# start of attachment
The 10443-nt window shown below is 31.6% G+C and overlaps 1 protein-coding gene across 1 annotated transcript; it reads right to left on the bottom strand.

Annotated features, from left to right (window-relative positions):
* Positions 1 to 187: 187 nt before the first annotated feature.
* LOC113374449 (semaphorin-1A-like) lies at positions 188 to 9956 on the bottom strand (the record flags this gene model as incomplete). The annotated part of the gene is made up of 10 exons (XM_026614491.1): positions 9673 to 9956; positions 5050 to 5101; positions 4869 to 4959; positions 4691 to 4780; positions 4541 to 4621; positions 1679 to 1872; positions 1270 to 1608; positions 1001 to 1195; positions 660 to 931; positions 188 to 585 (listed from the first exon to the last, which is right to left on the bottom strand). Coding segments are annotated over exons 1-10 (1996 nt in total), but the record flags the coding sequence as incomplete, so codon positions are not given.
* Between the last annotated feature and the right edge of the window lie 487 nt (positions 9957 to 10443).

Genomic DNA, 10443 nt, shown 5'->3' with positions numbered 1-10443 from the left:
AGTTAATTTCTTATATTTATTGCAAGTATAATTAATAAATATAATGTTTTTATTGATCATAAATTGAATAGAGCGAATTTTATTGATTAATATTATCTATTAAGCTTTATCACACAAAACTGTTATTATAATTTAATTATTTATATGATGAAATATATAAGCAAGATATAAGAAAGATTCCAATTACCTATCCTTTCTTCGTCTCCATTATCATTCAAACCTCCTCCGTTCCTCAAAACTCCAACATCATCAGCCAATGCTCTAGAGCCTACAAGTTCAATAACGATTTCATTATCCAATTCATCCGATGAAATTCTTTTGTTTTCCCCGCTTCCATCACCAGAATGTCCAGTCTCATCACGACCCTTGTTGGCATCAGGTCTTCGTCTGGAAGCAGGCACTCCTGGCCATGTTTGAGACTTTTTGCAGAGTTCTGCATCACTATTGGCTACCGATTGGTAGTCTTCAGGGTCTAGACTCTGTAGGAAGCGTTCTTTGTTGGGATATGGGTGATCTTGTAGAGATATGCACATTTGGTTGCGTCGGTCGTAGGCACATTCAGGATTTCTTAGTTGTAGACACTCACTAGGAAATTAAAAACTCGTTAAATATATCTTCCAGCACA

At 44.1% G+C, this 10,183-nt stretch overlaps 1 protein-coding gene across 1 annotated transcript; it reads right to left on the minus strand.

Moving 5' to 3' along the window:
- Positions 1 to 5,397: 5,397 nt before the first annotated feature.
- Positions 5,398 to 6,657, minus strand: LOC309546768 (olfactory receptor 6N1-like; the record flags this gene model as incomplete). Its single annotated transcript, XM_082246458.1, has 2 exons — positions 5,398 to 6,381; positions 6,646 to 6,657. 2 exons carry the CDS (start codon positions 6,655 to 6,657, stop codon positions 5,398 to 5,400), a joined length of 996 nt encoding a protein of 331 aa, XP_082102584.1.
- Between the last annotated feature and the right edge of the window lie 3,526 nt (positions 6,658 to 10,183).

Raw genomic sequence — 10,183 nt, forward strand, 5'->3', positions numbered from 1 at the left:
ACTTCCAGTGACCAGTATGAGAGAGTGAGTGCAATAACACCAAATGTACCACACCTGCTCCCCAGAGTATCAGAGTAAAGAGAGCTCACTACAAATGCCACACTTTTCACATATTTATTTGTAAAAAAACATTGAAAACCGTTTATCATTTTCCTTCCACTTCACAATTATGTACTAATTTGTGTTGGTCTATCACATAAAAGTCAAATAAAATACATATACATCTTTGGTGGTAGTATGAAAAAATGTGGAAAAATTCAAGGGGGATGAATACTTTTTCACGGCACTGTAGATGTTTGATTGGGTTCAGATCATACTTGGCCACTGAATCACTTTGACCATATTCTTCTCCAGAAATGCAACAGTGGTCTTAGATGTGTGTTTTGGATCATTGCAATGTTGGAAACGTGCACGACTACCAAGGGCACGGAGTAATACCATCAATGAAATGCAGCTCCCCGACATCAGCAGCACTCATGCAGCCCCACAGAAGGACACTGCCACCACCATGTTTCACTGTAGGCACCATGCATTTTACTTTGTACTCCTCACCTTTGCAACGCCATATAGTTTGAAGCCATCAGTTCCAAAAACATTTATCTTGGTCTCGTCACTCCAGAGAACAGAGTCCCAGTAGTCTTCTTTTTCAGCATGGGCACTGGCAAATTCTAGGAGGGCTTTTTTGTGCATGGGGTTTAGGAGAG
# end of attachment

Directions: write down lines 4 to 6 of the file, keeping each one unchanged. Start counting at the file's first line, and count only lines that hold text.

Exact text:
* LOC113374449 (semaphorin-1A-like) lies at positions 188 to 9956 on the bottom strand (the record flags this gene model as incomplete). The annotated part of the gene is made up of 10 exons (XM_026614491.1): positions 9673 to 9956; positions 5050 to 5101; positions 4869 to 4959; positions 4691 to 4780; positions 4541 to 4621; positions 1679 to 1872; positions 1270 to 1608; positions 1001 to 1195; positions 660 to 931; positions 188 to 585 (listed from the first exon to the last, which is right to left on the bottom strand). Coding segments are annotated over exons 1-10 (1996 nt in total), but the record flags the coding sequence as incomplete, so codon positions are not given.
* Between the last annotated feature and the right edge of the window lie 487 nt (positions 9957 to 10443).

Genomic DNA, 10443 nt, shown 5'->3' with positions numbered 1-10443 from the left: